• Significant Attack: BitPaymer ransomware paralyzed the IT systems of an Alaskan town, Arizona Beverages knocked offline by ransomware attack, Apple Zero-Day exploited in new BitPaymer campaign, Treasury sanctions Evil Corp, the Russia-based cybercriminal group behind Dridex malware
  • Location: Russia

 

Fancy Bear

  • AKA: APT28, Sofacy, Sednit
  • Targets: Democratic National Committee and Democratic National Convention; Germany, United States, Ukraine
  • Techniques/Tools: Cannon, Coreshell, Responder, MimiKatz, spear-phishing
  • Significant Attack: U.S. Department of Justice indictment 
  • Location: Russia

 

LuckyMouse

  • AKA: Emissary Panda, Iron Tiger, APT27
  • Targets: Aerospace, education, and government sectors; Australia, Canada, China, Hong Kong, India, Iran, Israel, Japan, Middle East, Philippines, Russia, Spain, South Korea, Taiwan, Thailand, Tibet, Turkey, UK, and USA
  • Techniques/Tools: Antak, ASPXSpy, China Chopper, Gh0st RAT, gsecdump, HTTPBrowser, Htran, Hunter, HyperBro, Mimikatz, Nishang, OwaAuth, PlugX, ProcDump, PsExec, TwoFace, SysUpdate, Windows Credentials Editor, ZXShell, Living off the Land
  • Significant Attack: Operation Iron Tiger
  • Location: China

 

Sodinokibi

  • AKA: REvil, Sodin Targets: GandCrab, Oracle, Golden Gardens
  • Techniques/Tools: REvil ransomware, privilege escalation, PowerShell, Sodinokibi ransomware
  • Significant Attack: Breached managed service providers, impacting hundreds of dental offices
  • Location: Unknown

 

Mirage

  • Targets: European Union, India, United Kingdom
  • Techniques/Tools: Cobalt Strike, Mimikatz, MS Exchange Tool, phishing, Royal DNS
  • Significant Attack: Attack on a company that provides a range of services to UK government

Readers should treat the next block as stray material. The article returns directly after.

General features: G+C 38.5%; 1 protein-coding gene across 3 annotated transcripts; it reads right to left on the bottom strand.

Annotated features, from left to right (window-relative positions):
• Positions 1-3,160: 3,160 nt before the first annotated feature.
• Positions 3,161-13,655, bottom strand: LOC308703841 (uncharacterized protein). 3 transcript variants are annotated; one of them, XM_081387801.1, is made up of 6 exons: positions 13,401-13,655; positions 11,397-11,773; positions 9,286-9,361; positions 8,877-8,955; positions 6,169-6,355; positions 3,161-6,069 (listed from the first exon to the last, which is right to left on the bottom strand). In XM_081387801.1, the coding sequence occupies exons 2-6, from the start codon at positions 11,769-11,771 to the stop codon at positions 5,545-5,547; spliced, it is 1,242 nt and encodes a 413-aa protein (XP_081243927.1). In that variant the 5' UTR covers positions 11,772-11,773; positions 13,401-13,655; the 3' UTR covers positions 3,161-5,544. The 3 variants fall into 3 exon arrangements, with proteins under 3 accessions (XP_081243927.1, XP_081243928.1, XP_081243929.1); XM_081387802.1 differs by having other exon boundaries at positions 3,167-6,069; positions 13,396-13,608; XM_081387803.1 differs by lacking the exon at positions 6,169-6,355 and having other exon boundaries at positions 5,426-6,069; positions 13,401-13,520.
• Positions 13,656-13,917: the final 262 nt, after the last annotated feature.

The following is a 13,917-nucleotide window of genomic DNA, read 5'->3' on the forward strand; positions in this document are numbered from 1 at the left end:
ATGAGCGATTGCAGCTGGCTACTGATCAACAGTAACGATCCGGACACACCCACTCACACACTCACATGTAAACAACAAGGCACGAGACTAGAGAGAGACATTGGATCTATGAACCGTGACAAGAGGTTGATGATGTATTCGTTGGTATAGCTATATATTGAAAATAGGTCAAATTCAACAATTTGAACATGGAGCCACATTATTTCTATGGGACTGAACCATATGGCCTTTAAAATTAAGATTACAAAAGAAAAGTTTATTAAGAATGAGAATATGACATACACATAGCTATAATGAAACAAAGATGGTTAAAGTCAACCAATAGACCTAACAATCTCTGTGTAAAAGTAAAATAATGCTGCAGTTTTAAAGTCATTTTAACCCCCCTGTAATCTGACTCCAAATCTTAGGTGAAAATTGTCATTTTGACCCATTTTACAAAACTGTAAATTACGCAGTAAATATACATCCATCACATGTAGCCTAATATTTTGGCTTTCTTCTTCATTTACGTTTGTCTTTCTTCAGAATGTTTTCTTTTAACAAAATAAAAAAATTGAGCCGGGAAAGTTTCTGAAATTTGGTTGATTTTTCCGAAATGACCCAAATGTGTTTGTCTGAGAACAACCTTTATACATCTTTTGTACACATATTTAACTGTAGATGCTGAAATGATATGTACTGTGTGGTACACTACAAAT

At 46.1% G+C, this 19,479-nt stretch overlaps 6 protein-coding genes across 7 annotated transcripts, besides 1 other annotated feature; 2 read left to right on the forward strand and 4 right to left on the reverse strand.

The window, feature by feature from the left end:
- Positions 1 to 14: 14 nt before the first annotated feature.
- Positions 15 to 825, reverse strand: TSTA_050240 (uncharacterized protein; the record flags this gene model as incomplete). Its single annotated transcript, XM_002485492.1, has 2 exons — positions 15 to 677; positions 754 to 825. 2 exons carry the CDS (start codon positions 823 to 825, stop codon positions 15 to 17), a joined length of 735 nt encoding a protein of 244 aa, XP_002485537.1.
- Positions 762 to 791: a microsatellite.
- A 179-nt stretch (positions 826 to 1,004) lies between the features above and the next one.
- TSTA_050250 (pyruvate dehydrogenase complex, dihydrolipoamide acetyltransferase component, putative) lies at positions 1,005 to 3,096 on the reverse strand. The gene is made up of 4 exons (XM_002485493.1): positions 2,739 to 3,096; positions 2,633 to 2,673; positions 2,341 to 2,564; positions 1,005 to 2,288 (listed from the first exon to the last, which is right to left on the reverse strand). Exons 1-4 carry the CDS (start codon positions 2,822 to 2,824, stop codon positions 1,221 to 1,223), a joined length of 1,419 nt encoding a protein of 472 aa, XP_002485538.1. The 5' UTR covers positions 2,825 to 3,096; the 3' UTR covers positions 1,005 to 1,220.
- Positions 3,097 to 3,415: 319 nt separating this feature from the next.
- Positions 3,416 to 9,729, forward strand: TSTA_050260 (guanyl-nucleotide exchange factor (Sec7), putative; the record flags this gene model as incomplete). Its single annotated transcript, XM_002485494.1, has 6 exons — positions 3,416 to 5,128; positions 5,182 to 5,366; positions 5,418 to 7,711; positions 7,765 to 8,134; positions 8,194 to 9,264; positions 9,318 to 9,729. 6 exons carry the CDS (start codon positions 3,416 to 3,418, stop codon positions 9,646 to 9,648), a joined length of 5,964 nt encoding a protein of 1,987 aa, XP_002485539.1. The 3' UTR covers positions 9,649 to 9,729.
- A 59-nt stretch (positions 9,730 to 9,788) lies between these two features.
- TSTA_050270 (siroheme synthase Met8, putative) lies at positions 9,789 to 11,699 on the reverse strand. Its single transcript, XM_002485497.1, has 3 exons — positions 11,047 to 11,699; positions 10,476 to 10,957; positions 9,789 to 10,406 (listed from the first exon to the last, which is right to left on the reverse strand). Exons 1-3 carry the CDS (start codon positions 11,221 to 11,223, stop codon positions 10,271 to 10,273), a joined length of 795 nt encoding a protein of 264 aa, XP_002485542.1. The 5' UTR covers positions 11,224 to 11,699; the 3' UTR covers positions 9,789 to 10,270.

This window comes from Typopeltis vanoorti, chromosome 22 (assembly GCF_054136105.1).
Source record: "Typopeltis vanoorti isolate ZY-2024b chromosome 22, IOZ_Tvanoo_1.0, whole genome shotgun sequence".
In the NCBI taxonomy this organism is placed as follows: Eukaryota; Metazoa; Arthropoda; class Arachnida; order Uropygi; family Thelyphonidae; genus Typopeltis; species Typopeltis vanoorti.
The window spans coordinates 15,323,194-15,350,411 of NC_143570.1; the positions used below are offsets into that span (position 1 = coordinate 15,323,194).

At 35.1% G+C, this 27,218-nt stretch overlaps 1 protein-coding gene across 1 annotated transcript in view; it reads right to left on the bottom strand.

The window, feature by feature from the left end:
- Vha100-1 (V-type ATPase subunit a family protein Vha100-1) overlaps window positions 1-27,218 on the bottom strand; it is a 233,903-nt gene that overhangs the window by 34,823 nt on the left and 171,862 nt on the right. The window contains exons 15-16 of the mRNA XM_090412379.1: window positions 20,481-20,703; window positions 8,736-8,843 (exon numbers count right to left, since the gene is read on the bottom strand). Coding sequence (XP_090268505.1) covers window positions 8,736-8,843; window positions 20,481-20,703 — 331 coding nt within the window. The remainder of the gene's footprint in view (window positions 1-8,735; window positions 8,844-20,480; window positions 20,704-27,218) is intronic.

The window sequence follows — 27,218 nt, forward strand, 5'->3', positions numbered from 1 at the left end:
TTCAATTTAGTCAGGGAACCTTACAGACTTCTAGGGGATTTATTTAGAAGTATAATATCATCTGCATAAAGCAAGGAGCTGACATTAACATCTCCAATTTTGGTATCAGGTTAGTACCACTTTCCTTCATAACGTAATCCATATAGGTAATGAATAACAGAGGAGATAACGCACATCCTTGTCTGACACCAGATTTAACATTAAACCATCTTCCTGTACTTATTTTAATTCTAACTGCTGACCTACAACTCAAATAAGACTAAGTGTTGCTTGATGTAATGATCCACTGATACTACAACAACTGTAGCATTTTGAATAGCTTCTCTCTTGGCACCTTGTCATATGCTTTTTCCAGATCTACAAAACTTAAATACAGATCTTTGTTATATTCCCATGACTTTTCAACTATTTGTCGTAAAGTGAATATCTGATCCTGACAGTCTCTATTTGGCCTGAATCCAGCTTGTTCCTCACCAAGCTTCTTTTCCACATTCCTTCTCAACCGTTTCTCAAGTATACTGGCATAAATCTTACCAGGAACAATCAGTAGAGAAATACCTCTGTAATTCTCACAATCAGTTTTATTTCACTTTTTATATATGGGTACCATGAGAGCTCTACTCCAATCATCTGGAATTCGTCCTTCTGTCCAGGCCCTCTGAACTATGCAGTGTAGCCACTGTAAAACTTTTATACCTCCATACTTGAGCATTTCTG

• Location: China

 

Magecart

  • Targets: British Airways, eCommerce, Magento, Newegg, Ticketmaster Entertainment
  • Techniques/Tools: Web-skimmers, skimmer scripts
  • Significant Attack: Ticketmaster breach

 

OilRig

  • AKA: APT 34, Crambus, Helix Kitten, Twisted Kitten, Chrysene
  • Targets: Aviation, chemical, education, and energy sectors; Iran, Israel, Middle Eastern government; Saudi Arabia, United States
  • Techniques/Tools: GoogleDrive RAT, HyperShell, ISMDoor, Mimikatz, PoisonFrog, SpyNote, Tasklist, Webmask
  • Significant Attack: Shamoon v3 attack against targets in Middle East Asia, Karkoff
  • Location: Iran

 

Comment Crew

  • AKA: APT 1, Byzantine Hades, Comment Panda, Shanghai Group
  • Targets: Aerospace, chemical, construction, education, energy, engineering, entertainment, financial, and IT sectors; Belgium, Canada, France, India, Insrael, Japan, Luxembourg, Norway, Singapore, South Africa, Switzerland, Tawan, United Kingdom, United States
  • Techniques/Tools: GetMail, Mimikatz, Pass-The Hash toolkit, Poison Ivy, WebC2 significant attack: Operation “Oceansalt”
  • Location: China

 

Temper Panda

  • AKA: Admn@338, Magnesium, Team338
  • Targets: Financial, government, media sectors; Hong Kong, United States
  • Techniques/Tools: Bozok, LOWBALL, Poison Ivy, Systeminfo, Poison Ivy, Living off the Land
  • Location: China

 

Syrian Electronic Army

  • AKA: Deadeye Jackal, SEA, Syria Malware Team
  • Targets: Facebook, Forbes, Microsoft, Skype; Canada, France, United States, United Kingdom
  • Techniques/Tools: DDoS, malware, phishing, spamming, website defacement
  • Significant Attack: Defacement attacks against news websites such as BBC News, Associated Press, National Public Radio, CBC News, The Daily Telegraph, The Washington Post
  • Location: Syria